Officials: Only tiny fraction of rent relief has reached landlords, tenants
With a total of $94.3 million set aside for rent relief for Long Island — most from federal stimulus packages passed to provide timely help to those reeling from the economic impact of the pandemic — state, county and town governments have distributed $960,876, government officials said.
The officials said distribution has been delayed because they had to navigate complex and evolving rules.
Government officials and housing advocates also said they believe many tenants have not applied for help because they are still protected by a state eviction moratorium.
But many tenants and landlords say they are growing impatient.
Newsday has the exclusive story from Sarina Trangle including a breakdown of funds by town and county.
Cuomo: Fully vaccinated New Yorkers reaches 54%
Some 63% of New Yorkers over the age of 18 have received at least one COVID-19 vaccination shot, while 54% are fully vaccinated, Gov. Andrew M. Cuomo said Friday.
"Even as we continue to lift many restrictions and resume a number of activities across our state, we have to remember that COVID is still out there and the vaccine remains the best weapon we have against it," Cuomo said in a statement.
All New York State mass vaccination sites are now open to eligible New Yorkers for walk-in vaccination on a first come first serve basis, he said. Among those sites are Stony Brook University, Jones Beach, and Suffolk County Community College in Brentwood.
The number of new positives reported today: 83 in Nassau, 80 in Suffolk, 573 in New York City and 1,540 statewide.
This chart shows what percentage of coronavirus tests were positive for the virus on average each day over a seven-day period.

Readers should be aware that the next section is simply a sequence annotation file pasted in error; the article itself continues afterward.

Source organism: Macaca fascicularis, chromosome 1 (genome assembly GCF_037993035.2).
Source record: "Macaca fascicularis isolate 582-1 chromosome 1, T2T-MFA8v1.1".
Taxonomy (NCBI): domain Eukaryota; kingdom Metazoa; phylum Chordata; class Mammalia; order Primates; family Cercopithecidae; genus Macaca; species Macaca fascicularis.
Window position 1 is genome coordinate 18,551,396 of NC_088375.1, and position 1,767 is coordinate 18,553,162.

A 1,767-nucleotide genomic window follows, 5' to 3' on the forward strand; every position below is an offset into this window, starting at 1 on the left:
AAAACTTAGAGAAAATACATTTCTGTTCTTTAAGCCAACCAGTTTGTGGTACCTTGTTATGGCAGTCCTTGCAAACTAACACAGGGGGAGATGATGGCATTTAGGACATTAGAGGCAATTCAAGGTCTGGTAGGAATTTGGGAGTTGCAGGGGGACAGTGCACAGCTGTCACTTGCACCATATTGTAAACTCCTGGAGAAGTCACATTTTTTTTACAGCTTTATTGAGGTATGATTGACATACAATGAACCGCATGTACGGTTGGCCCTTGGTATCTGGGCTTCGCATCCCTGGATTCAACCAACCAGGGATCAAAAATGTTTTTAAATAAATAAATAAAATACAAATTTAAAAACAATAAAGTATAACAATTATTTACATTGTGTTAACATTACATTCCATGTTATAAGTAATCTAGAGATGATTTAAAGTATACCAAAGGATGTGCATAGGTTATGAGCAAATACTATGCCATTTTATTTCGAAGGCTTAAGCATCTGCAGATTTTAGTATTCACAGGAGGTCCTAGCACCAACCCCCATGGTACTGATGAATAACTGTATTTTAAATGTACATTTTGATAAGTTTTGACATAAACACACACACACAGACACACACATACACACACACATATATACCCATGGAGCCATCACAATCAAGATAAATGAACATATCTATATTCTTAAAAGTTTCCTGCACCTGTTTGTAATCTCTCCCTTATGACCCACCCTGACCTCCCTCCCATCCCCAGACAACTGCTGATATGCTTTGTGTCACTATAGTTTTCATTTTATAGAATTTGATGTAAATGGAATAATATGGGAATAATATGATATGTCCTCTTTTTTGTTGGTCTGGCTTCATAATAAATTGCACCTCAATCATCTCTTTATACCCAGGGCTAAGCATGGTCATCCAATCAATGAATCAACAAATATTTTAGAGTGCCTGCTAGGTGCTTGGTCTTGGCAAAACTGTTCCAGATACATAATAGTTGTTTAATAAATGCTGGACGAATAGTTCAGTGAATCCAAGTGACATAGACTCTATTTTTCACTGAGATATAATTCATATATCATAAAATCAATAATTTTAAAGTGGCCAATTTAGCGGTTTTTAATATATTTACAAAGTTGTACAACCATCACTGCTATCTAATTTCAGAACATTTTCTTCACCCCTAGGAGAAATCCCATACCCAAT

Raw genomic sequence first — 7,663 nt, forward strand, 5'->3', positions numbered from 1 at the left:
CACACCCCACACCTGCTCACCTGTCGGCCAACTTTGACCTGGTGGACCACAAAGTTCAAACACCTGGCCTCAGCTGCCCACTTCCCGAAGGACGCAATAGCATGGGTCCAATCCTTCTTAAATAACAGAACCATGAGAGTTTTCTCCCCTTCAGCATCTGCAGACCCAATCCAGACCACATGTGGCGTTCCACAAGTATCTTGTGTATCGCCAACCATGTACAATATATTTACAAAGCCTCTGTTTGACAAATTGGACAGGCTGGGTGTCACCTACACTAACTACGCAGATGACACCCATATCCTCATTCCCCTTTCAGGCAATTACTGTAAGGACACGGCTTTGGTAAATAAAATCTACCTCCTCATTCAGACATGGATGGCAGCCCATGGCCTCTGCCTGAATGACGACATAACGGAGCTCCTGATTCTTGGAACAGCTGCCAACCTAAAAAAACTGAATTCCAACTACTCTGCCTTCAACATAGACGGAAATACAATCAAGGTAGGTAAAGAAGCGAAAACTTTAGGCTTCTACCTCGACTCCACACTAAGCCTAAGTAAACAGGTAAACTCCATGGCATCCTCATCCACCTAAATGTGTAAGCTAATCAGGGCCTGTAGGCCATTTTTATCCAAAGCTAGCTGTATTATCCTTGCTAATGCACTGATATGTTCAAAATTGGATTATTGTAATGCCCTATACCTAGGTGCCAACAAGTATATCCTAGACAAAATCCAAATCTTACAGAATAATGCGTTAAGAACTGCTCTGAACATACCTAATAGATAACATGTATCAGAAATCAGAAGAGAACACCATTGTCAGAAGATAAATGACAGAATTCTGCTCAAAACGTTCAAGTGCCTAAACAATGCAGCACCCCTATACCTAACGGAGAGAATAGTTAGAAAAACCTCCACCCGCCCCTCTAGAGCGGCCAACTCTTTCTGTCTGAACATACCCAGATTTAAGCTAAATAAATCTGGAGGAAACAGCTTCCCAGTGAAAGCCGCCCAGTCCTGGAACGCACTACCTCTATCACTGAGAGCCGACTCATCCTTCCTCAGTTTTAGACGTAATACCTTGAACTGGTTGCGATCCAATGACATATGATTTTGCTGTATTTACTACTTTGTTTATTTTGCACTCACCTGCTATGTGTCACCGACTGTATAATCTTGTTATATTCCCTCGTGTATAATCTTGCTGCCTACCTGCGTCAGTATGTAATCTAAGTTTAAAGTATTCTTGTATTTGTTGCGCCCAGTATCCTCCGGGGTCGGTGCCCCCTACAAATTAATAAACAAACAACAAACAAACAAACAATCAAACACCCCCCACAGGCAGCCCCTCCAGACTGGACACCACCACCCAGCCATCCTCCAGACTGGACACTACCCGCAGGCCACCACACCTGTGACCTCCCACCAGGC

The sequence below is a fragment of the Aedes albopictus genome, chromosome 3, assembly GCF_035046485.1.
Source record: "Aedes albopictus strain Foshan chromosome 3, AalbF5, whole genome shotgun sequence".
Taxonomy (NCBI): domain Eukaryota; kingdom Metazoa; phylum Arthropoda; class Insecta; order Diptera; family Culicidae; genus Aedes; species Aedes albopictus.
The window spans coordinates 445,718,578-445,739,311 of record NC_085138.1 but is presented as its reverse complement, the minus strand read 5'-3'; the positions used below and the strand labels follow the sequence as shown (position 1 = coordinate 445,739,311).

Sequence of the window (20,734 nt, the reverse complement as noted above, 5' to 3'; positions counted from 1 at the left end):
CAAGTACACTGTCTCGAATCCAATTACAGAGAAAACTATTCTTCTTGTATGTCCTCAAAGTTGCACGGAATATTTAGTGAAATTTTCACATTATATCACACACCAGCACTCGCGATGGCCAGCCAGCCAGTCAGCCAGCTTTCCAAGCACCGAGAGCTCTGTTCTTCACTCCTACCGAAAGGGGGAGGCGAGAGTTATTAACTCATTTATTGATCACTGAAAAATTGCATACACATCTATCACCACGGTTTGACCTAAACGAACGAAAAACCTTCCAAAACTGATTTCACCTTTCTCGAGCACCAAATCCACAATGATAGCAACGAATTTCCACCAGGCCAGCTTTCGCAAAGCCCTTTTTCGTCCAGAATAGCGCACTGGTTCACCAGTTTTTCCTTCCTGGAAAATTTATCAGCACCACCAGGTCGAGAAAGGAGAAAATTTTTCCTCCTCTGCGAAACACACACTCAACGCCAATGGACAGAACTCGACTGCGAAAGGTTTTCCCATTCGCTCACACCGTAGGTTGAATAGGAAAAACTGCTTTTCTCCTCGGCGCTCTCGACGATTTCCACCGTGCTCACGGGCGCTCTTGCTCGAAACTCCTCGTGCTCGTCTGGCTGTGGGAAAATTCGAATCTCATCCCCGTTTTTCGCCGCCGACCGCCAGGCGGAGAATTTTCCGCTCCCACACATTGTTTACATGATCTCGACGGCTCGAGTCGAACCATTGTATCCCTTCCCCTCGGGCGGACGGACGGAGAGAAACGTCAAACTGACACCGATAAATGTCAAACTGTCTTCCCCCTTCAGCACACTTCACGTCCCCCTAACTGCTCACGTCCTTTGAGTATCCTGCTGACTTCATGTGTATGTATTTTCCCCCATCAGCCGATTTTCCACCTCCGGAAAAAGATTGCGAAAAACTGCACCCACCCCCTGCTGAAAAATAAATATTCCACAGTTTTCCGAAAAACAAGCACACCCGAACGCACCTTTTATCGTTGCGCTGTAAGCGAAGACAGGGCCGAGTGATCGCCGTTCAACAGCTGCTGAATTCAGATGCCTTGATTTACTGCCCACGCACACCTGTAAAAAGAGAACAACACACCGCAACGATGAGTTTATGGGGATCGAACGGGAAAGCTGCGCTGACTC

Search a map of new cases and view more charts showing the latest local trends in vaccinations, testing, hospitalizations, deaths and more.
Local band hopes its song will inspire you to get vaxed
Maybe a catchy tune will spur those still hesitant to get a COVID-19 shot.
A trio of 60-plus Long Islanders recorded a song and music video encouraging people to get immunized to protect themselves and others from the deadly virus.
"Hopefully it’s more upbeat than the occasionally preachy public service ads on TV," said Matt O’Connell, a venture capitalist and songwriter of the happy, hummable "Tomorrow I’ll Smile (The Vaccine Video)."
He recorded it with his wife, Libby, an Emmy-winning producer and historian, and their friend, John Zona, a sales consultant. The video was posted April 30 and as of mid-May, it had more than 1,100 views and its share of rave comments like this one:
"Great happy song and makes me want to get vaccinated … again!!"
Watch the music video and an interview with the band.
Educator, health expert: Vaccinate kids for 2021-22 school year
No one seems sure what the 2021-22 school year will look like, but experts speaking at the latest Newsday Live webinar, "Kids and COVID-19 Vaccine: A Guide for Parents," agreed Friday that getting your kids vaccinated as soon as possible — and, having them follow mask-wearing and social distancing guidelines — likely will remain the best course of action for some time to come.
Dr. Andrew S. Handel, of Stony Brook Children's Hospital, said: "The truth is we have no reason to believe there are long-term effects from these vaccines," noting he'd get his own children vaccinated as soon as they're eligible.
The experts agreed much of what happens next for school-aged children will be determined by state officials, the state Department of Health and the U.S. Centers for Disease Control and Prevention.
Dr. Robert Dillon, District Superintendent for Nassau BOCES, said, "Right now, masks are required [in school]. But we would be looking to Albany for guidance, to our own health departments."